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Pass The Popcorn: SNL Doc ‘Live From New York’ Takes Us Behind 40 Years Of TV Magic On Opening Night Of 2015 Tribeca Film Festival

Pass The Popcorn: SNL Doc ‘Live From New York’ Takes Us Behind 40 Years Of TV Magic On Opening Night Of 2015 Tribeca Film Festival

Pass The Popcorn: SNL Doc 'Live From New York' Takes Us Behind 40 Years Of TV Magic On Opening Night Of 2015 Tribeca Film Festival

Pass The Popcorn: SNL Doc 'Live From New York' Takes Us Behind 40 Years Of TV Magic On Opening Night Of 2015 Tribeca Film Festival

After 40 years, 141 cast members and countless character assassinations, Saturday Night Live has received its very first documentary treatment in the aptly-titled documentary Live From New York. Premiering at NYC’s Beacon Theatre on opening night of the Tribeca Film Festival after a brief intro and trademark face-scrunch from Mr. Tribeca himself (Robert DeNiro,) the film captures just as much of the magic as it does the turmoil, charting the mercurial late-night program’s early successes as well as its struggles with remaining relevant and diverse (in terms of race, gender and other terms, too) well into the 21st century. While director Bao Nguyen managed to get ahold of many of the show’s most cherished hosts and featured players, there were certainly some conspicuous absences, including Dan Aykroyd, Bill Murray and most jarringly, Eddie Murphy, who almost single-handedly held the show together in producer and creator Lorne Michaels‘ hiatus; an omission that tends to paint the five-year gap between the departure of the show’s original crew and the return of its ringleader as a total loss, which could not be further from the case.

That is not to say that Live From New York lives and dies by that flaw, rather, that a documentary that attempts to explore such a rich history in television shouldn’t scuff what the director considers to be off-years. LFNY did, however, provide us with introductions to some the lesser-known maestros, including longtime set designer Akira Yoshimura (who was also utilized in several sketches as Mr. Sulu) and production designer Joe DeTulliowho have immeasurable contributions to the show’s versatility. We even got a touch of Mayor Giuliani (who’s balding pate I happened to be sitting directly behind) and his infamous “Why Start Now” crack during their touching 9/11 tribute.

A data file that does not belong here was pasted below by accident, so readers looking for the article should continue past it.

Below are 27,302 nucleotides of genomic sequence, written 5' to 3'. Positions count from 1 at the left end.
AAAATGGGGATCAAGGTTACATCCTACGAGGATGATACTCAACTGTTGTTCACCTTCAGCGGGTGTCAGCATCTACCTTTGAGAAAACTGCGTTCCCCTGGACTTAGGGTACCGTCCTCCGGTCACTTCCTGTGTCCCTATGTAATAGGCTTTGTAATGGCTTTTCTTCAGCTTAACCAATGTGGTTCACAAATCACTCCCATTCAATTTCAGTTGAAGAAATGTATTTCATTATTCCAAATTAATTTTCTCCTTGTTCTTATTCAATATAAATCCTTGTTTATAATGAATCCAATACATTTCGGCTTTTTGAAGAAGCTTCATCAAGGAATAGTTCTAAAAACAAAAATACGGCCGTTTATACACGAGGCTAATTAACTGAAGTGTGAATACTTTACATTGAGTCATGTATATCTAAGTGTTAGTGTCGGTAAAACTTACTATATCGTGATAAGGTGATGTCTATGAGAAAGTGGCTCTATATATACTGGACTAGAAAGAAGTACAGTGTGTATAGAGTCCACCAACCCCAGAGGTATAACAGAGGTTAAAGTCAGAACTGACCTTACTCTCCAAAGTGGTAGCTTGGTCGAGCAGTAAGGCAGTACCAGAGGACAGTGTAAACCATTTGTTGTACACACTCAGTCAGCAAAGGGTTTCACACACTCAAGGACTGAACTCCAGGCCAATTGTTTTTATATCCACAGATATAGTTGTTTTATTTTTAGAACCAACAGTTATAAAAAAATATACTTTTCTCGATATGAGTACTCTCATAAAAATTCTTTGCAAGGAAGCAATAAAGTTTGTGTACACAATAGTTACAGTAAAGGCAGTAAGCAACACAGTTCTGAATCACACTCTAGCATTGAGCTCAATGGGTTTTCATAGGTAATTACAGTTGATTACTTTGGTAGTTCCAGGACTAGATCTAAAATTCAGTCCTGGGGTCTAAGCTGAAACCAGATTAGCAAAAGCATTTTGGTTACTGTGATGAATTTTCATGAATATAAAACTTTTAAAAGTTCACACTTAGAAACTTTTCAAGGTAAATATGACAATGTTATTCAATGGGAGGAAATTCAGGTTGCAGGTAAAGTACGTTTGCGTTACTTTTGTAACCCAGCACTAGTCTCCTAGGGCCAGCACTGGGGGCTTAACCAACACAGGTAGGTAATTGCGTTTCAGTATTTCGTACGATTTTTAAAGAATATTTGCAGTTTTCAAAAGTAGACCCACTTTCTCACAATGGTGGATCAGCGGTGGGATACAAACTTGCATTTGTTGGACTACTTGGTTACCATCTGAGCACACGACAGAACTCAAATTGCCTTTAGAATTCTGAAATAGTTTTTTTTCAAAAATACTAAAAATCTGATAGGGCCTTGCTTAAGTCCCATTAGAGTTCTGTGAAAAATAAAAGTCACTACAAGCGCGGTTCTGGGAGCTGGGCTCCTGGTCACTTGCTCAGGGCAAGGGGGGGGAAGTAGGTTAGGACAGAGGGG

Once the curtain drew back and the 83-minute love letter to New York came to a close, Ludacris alarmingly capped of the affair with a career-spanning performance, that touched on every one of his seemingly endless list of hits, but also made for the oddest musical pairing one could possibly conceive. Though most of the audience quickly got in the spirit of the performance, even it was a non-sequitur, Giuliani dipped just as the guitar riff for “Area Codes” made it’s way in. Go figure. So while we’ll never truly know if Giuliani secretly adores him some Luda, we can comfortably say, even with its shortcomings, Live From New York is a necessary and proper chronicle of a revolutionary platform that continues to break ground and hold a mirror to pop culture (and our ruthless consumption of it) to this very day.

 

 

 

 

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